Creditworthiness is not protected under the civil rights laws, but it may serve as a basis for a discrimination claim when used in making employment decisions. In an advisory opinion published in March 2010, the EEOC opined that if an employer’s use of credit information disproportionately excludes African-American and Hispanic candidates, the practice would be unlawful unless the employer could establish that the practice is needed for it to operate safely or efficiently. The EEOC relied on Title VII’s prohibition against employment practices that disproportionately screen out racial minorities, women, or another protected group, unless the practice is job related and consistent with business necessity.
Many employers routinely conduct credit checks as part of pre-employment screening. While the EEOC acknowledges that credit checks may be appropriate for certain positions, such as where an employee handles large amounts of cash, it cautions that the discrimination laws may be triggered in some instances.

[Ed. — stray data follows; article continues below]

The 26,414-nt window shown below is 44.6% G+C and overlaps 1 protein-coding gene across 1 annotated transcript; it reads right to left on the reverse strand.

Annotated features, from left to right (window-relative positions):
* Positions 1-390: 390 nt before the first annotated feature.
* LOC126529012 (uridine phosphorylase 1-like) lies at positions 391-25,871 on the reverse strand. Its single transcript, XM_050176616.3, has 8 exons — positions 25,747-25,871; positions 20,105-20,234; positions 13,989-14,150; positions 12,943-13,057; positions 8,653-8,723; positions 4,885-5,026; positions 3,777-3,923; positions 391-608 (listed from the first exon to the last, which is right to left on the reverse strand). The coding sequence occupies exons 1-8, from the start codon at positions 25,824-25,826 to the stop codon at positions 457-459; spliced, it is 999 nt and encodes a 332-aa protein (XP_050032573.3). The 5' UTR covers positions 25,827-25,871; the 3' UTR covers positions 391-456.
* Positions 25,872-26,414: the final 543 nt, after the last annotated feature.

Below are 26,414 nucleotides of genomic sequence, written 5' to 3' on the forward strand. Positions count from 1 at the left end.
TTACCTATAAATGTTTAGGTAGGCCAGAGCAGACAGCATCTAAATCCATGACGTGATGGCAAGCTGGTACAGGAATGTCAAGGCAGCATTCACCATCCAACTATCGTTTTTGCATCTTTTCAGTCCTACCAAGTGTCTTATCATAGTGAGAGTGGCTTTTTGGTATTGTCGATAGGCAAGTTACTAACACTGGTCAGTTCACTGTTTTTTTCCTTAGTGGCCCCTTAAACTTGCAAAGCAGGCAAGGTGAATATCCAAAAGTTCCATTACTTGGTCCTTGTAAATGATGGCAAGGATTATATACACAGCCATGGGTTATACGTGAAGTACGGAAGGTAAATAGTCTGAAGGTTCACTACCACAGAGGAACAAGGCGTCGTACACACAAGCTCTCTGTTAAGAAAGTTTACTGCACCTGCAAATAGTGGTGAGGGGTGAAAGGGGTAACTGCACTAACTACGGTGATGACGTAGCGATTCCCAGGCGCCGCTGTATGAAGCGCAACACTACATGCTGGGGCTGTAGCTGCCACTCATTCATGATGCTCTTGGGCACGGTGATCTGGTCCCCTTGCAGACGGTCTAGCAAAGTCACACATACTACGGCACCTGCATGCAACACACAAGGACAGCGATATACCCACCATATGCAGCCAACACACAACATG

State and federal legislatures are considering laws that may restrict the use of credit checks. Congress is currently considering H.R. 3149, titled the “Equal Employment for All Act,” which would amend the Fair Credit Reporting Act to prohibit employers from using a credit reports for either employment purposes or for taking an adverse action. For private employers, the only exception would be for employees in a in a supervisory, managerial, professional, or executive position at a financial institution. In the meantime, pprudent employers may want to develop a rationale for why credit checks are needed for particular positions.